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Robin: You brought up connecting rooms. It’s interesting to see how things have come full circle within that regard. I know, for example, one of the iconic railway hotels in the Canadian Rockies was built around the original thought regarding connecting rooms and sort of went like this. There would be a room for madam, then a room for madam’s luggage, then a room for madam’s maid. And finally, way down the end of the hall, a room for madam’s husband. And then we went to practically being willing to sleep in a shoe box if the room rate was right. But this idea of having space that works for us and being able to travel at the same time, I think this is going to be a very influential concept.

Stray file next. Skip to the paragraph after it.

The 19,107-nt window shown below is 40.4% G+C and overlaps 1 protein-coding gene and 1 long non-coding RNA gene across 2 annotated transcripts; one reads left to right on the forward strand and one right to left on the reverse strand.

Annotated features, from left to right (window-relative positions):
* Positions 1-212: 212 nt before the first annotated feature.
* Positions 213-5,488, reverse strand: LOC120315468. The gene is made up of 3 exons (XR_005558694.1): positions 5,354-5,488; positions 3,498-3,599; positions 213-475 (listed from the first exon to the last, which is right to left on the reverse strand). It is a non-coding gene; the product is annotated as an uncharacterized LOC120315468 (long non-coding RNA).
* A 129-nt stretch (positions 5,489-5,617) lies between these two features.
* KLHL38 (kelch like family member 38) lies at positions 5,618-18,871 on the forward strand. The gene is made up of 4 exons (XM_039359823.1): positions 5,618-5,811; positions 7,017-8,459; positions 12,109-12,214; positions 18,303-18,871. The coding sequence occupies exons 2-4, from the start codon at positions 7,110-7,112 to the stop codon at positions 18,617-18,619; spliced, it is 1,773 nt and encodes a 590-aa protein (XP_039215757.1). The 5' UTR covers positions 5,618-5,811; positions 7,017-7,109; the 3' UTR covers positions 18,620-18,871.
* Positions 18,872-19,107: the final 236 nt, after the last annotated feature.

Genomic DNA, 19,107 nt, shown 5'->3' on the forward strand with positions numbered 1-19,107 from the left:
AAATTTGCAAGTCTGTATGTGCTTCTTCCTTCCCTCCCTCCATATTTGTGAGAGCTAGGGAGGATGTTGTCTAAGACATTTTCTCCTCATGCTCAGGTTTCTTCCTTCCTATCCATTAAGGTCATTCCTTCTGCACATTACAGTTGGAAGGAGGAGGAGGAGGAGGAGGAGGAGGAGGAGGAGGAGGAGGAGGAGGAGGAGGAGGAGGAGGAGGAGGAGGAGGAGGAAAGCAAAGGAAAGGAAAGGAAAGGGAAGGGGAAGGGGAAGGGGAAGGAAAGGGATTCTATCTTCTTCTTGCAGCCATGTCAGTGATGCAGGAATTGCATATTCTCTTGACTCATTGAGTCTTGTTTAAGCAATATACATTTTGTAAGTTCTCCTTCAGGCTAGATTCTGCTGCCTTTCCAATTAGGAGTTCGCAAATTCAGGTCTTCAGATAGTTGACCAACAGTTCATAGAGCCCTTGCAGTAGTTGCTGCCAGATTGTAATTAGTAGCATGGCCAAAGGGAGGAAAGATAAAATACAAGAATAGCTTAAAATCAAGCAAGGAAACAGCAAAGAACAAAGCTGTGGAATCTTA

Jeff: The key word is works.

 

Robin: Absolutely. So what sort of initiatives are you hearing about to attract the digital nomads that are interested in this leisure travel and flexible space?